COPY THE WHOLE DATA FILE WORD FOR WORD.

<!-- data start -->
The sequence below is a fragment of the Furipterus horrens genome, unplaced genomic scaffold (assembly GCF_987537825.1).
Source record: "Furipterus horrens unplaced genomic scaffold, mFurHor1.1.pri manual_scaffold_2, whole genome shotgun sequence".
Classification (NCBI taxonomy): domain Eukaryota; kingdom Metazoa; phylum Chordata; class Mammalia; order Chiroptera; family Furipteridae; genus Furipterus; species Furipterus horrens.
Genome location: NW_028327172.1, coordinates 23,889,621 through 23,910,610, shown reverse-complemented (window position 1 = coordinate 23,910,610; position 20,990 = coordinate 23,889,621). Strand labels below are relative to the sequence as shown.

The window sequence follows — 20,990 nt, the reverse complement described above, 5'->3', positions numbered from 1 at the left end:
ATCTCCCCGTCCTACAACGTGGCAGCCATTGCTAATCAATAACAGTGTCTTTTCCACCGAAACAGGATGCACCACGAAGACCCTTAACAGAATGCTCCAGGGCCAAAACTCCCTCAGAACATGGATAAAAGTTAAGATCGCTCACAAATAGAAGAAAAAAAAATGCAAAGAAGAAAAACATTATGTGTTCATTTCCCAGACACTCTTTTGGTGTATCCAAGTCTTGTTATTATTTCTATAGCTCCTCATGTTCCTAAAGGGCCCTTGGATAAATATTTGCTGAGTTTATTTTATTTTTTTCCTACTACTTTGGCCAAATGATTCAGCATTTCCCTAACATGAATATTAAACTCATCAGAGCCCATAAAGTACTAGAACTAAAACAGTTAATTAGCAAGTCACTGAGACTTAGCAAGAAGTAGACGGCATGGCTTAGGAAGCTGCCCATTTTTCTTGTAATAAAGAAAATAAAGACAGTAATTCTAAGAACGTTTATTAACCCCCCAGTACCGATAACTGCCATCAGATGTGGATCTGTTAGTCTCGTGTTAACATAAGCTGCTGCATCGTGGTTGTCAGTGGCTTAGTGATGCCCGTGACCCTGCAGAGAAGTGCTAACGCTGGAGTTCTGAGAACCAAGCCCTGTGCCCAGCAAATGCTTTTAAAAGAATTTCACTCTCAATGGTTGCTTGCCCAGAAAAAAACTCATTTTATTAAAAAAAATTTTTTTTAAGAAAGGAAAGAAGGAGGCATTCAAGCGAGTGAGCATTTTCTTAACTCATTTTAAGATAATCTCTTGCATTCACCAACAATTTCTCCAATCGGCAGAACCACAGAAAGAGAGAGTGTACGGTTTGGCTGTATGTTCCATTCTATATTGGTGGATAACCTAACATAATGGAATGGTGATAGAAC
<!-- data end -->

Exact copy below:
The sequence below is a fragment of the Furipterus horrens genome, unplaced genomic scaffold (assembly GCF_987537825.1).
Source record: "Furipterus horrens unplaced genomic scaffold, mFurHor1.1.pri manual_scaffold_2, whole genome shotgun sequence".
Classification (NCBI taxonomy): domain Eukaryota; kingdom Metazoa; phylum Chordata; class Mammalia; order Chiroptera; family Furipteridae; genus Furipterus; species Furipterus horrens.
Genome location: NW_028327172.1, coordinates 23,889,621 through 23,910,610, shown reverse-complemented (window position 1 = coordinate 23,910,610; position 20,990 = coordinate 23,889,621). Strand labels below are relative to the sequence as shown.

The window sequence follows — 20,990 nt, the reverse complement described above, 5'->3', positions numbered from 1 at the left end:
ATCTCCCCGTCCTACAACGTGGCAGCCATTGCTAATCAATAACAGTGTCTTTTCCACCGAAACAGGATGCACCACGAAGACCCTTAACAGAATGCTCCAGGGCCAAAACTCCCTCAGAACATGGATAAAAGTTAAGATCGCTCACAAATAGAAGAAAAAAAAATGCAAAGAAGAAAAACATTATGTGTTCATTTCCCAGACACTCTTTTGGTGTATCCAAGTCTTGTTATTATTTCTATAGCTCCTCATGTTCCTAAAGGGCCCTTGGATAAATATTTGCTGAGTTTATTTTATTTTTTTCCTACTACTTTGGCCAAATGATTCAGCATTTCCCTAACATGAATATTAAACTCATCAGAGCCCATAAAGTACTAGAACTAAAACAGTTAATTAGCAAGTCACTGAGACTTAGCAAGAAGTAGACGGCATGGCTTAGGAAGCTGCCCATTTTTCTTGTAATAAAGAAAATAAAGACAGTAATTCTAAGAACGTTTATTAACCCCCCAGTACCGATAACTGCCATCAGATGTGGATCTGTTAGTCTCGTGTTAACATAAGCTGCTGCATCGTGGTTGTCAGTGGCTTAGTGATGCCCGTGACCCTGCAGAGAAGTGCTAACGCTGGAGTTCTGAGAACCAAGCCCTGTGCCCAGCAAATGCTTTTAAAAGAATTTCACTCTCAATGGTTGCTTGCCCAGAAAAAAACTCATTTTATTAAAAAAAATTTTTTTTAAGAAAGGAAAGAAGGAGGCATTCAAGCGAGTGAGCATTTTCTTAACTCATTTTAAGATAATCTCTTGCATTCACCAACAATTTCTCCAATCGGCAGAACCACAGAAAGAGAGAGTGTACGGTTTGGCTGTATGTTCCATTCTATATTGGTGGATAACCTAACATAATGGAATGGTGATAGAAC